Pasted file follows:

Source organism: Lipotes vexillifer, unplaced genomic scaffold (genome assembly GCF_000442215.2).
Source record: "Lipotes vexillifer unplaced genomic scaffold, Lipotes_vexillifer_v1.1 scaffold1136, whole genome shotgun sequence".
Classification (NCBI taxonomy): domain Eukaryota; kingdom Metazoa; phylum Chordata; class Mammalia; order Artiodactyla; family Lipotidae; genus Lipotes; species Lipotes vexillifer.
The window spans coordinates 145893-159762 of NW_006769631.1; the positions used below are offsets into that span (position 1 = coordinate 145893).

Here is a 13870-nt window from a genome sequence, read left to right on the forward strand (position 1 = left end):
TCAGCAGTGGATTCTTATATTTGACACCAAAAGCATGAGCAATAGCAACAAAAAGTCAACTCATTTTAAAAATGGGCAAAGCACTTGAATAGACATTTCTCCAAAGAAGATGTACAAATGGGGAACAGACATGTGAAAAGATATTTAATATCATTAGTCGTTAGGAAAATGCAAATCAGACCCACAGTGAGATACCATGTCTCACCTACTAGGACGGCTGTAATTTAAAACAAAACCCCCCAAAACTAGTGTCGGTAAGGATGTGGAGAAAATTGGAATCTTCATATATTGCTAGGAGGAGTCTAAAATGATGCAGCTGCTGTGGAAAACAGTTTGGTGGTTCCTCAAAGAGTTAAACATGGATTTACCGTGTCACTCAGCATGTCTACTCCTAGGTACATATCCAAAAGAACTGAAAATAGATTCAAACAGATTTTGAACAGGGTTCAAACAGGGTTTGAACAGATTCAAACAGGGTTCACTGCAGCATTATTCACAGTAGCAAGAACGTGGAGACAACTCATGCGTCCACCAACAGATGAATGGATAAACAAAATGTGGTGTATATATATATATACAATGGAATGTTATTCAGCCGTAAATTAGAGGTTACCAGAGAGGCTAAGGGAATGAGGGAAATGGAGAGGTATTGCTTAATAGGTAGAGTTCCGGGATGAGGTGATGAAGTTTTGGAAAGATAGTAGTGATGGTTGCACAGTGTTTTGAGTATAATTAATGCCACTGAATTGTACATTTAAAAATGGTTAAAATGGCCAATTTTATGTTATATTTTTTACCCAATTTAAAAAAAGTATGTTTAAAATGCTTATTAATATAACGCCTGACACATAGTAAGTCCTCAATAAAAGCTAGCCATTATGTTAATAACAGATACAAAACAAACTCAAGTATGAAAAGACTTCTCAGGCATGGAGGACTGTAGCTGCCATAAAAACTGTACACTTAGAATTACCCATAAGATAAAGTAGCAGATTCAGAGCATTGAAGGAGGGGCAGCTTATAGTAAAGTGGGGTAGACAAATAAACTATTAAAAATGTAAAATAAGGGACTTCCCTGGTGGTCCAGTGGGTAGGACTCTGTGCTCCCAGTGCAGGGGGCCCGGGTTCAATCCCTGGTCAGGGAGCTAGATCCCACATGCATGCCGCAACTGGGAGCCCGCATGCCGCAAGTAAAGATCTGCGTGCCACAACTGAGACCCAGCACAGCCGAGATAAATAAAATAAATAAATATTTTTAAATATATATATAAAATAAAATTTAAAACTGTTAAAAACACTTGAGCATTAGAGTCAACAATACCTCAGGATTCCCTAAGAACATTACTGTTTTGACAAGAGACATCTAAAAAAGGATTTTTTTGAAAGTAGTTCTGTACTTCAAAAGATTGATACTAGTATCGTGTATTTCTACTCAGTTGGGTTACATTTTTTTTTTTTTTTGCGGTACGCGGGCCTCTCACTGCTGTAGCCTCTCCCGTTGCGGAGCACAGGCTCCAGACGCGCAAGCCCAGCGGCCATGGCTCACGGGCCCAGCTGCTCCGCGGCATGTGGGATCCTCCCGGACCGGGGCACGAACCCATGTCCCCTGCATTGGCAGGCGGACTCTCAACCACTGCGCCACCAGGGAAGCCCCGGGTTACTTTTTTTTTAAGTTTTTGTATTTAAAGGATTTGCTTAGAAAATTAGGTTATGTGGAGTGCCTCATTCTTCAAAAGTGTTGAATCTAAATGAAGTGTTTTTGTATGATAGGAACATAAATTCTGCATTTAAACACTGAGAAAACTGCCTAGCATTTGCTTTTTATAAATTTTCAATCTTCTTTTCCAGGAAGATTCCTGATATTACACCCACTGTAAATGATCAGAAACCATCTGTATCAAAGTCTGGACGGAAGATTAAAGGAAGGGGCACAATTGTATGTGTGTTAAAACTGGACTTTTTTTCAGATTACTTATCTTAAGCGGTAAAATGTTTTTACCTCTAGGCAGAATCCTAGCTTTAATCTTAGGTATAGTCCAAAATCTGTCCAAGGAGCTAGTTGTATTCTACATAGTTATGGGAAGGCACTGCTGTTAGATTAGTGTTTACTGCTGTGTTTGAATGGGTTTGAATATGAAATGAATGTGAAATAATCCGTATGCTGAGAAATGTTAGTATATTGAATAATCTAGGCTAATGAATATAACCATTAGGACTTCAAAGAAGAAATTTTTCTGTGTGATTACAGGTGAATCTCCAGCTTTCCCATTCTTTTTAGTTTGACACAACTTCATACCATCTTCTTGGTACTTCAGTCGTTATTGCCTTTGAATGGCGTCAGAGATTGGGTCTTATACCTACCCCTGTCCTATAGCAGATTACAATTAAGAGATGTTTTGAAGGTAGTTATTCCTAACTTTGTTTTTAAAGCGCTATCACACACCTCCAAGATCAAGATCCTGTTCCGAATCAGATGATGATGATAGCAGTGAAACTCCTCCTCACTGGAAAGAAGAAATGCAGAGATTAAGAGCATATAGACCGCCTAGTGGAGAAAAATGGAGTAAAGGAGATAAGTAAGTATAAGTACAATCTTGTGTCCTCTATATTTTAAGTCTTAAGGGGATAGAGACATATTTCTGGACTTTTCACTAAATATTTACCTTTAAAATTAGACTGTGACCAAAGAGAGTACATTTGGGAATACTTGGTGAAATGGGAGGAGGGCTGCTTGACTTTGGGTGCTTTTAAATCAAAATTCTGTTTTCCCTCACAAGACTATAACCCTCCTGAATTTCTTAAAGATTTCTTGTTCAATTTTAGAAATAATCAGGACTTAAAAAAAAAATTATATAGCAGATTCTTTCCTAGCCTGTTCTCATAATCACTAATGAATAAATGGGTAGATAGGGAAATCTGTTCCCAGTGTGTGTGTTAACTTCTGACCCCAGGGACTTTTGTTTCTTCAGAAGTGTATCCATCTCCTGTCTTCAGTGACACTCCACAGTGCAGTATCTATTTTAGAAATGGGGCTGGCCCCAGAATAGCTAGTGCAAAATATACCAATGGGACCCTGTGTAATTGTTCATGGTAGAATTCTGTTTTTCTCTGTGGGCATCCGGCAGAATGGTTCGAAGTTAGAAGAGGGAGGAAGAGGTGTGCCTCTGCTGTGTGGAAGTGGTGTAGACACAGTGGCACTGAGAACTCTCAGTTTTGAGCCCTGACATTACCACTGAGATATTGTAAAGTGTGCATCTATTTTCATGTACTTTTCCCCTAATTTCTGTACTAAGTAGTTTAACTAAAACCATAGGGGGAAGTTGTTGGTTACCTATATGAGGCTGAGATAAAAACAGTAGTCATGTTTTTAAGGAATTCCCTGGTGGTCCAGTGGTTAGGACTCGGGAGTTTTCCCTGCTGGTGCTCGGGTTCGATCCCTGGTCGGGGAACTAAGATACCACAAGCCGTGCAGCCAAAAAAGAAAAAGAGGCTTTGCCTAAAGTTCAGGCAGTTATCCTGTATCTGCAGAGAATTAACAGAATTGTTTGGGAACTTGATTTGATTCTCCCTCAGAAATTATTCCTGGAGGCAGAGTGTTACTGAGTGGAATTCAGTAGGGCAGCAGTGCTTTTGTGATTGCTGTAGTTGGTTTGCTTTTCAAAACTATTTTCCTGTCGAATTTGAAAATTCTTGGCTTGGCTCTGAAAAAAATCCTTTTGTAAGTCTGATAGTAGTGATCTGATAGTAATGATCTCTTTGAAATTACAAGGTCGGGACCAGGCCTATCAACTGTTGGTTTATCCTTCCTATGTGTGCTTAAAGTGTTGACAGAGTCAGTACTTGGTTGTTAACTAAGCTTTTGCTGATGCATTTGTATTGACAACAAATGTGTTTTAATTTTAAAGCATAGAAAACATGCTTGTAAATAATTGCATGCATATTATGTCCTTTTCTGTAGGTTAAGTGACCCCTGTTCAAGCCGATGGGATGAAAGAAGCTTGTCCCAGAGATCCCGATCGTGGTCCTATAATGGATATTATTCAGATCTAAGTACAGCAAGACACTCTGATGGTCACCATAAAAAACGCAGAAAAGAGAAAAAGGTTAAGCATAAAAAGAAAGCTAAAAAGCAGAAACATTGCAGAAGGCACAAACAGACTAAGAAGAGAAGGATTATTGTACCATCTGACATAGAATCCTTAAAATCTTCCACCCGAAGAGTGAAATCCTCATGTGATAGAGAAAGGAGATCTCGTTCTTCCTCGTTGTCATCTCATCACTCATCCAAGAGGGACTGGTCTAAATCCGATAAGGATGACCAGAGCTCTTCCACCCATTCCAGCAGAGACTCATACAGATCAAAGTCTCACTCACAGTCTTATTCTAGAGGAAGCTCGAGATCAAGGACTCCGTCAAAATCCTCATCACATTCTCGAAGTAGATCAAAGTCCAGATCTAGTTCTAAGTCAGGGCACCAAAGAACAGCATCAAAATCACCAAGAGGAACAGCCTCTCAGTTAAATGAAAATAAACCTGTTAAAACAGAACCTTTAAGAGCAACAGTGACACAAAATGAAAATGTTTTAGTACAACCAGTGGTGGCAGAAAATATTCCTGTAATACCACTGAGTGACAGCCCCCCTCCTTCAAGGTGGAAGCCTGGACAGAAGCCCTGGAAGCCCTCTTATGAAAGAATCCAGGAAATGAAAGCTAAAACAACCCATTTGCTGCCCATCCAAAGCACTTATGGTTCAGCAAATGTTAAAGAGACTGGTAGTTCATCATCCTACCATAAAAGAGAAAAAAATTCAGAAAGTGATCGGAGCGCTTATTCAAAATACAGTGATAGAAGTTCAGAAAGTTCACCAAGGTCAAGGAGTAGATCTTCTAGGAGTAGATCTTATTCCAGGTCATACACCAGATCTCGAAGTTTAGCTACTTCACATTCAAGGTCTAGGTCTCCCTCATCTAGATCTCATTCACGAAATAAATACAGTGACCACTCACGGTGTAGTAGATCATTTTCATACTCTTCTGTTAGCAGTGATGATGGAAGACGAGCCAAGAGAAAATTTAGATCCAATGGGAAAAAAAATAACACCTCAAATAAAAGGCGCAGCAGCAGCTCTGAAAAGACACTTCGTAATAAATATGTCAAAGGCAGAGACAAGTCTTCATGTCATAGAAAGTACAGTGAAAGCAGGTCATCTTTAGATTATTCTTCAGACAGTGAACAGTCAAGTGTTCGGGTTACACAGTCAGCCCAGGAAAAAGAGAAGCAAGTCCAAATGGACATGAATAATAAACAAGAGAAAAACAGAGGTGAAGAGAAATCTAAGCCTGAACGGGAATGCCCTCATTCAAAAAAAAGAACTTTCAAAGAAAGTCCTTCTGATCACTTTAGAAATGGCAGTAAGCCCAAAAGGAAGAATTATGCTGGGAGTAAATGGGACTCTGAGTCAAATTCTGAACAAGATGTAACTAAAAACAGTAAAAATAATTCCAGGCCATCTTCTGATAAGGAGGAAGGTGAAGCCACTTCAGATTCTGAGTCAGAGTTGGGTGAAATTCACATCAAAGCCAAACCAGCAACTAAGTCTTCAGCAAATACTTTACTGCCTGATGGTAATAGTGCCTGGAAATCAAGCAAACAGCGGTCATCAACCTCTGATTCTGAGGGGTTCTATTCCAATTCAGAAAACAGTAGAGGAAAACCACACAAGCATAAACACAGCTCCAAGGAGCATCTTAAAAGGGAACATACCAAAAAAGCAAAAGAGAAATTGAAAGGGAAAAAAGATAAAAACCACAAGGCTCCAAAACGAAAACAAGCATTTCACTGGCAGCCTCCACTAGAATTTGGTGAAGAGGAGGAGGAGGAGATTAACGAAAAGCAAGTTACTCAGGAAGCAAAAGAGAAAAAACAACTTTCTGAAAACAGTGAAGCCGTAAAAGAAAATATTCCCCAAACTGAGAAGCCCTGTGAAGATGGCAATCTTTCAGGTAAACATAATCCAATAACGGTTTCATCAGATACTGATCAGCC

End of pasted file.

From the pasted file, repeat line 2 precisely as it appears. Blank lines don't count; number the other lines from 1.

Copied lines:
Source record: "Lipotes vexillifer unplaced genomic scaffold, Lipotes_vexillifer_v1.1 scaffold1136, whole genome shotgun sequence".